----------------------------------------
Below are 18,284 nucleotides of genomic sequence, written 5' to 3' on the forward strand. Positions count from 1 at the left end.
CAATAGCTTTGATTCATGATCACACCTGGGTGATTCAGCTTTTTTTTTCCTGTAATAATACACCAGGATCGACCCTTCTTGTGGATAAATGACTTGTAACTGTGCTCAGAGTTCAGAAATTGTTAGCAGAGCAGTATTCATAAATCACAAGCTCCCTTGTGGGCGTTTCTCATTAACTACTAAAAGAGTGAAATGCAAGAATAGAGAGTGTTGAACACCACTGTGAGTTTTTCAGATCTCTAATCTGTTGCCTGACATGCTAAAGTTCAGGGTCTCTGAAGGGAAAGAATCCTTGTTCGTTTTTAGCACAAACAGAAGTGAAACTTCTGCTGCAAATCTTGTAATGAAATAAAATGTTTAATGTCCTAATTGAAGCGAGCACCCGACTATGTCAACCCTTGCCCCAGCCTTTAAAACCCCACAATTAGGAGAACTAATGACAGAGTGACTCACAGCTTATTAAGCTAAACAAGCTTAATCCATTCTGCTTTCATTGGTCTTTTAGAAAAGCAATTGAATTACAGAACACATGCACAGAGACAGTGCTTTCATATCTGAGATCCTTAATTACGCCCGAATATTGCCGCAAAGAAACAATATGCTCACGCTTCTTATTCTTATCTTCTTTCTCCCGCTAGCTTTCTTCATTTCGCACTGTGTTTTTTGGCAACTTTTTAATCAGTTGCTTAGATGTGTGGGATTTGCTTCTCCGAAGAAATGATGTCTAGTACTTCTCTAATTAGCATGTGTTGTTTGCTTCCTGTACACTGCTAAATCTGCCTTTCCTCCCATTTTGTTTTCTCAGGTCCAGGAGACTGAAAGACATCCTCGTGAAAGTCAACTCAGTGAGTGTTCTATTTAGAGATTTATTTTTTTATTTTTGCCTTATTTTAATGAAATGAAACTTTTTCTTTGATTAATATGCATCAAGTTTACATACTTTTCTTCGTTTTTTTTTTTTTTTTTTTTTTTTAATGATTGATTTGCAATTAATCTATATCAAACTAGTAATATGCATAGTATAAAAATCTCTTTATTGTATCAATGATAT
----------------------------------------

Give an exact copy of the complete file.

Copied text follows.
Below are 18,284 nucleotides of genomic sequence, written 5' to 3' on the forward strand. Positions count from 1 at the left end.
CAATAGCTTTGATTCATGATCACACCTGGGTGATTCAGCTTTTTTTTTCCTGTAATAATACACCAGGATCGACCCTTCTTGTGGATAAATGACTTGTAACTGTGCTCAGAGTTCAGAAATTGTTAGCAGAGCAGTATTCATAAATCACAAGCTCCCTTGTGGGCGTTTCTCATTAACTACTAAAAGAGTGAAATGCAAGAATAGAGAGTGTTGAACACCACTGTGAGTTTTTCAGATCTCTAATCTGTTGCCTGACATGCTAAAGTTCAGGGTCTCTGAAGGGAAAGAATCCTTGTTCGTTTTTAGCACAAACAGAAGTGAAACTTCTGCTGCAAATCTTGTAATGAAATAAAATGTTTAATGTCCTAATTGAAGCGAGCACCCGACTATGTCAACCCTTGCCCCAGCCTTTAAAACCCCACAATTAGGAGAACTAATGACAGAGTGACTCACAGCTTATTAAGCTAAACAAGCTTAATCCATTCTGCTTTCATTGGTCTTTTAGAAAAGCAATTGAATTACAGAACACATGCACAGAGACAGTGCTTTCATATCTGAGATCCTTAATTACGCCCGAATATTGCCGCAAAGAAACAATATGCTCACGCTTCTTATTCTTATCTTCTTTCTCCCGCTAGCTTTCTTCATTTCGCACTGTGTTTTTTGGCAACTTTTTAATCAGTTGCTTAGATGTGTGGGATTTGCTTCTCCGAAGAAATGATGTCTAGTACTTCTCTAATTAGCATGTGTTGTTTGCTTCCTGTACACTGCTAAATCTGCCTTTCCTCCCATTTTGTTTTCTCAGGTCCAGGAGACTGAAAGACATCCTCGTGAAAGTCAACTCAGTGAGTGTTCTATTTAGAGATTTATTTTTTTATTTTTGCCTTATTTTAATGAAATGAAACTTTTTCTTTGATTAATATGCATCAAGTTTACATACTTTTCTTCGTTTTTTTTTTTTTTTTTTTTTTTTAATGATTGATTTGCAATTAATCTATATCAAACTAGTAATATGCATAGTATAAAAATCTCTTTATTGTATCAATGATAT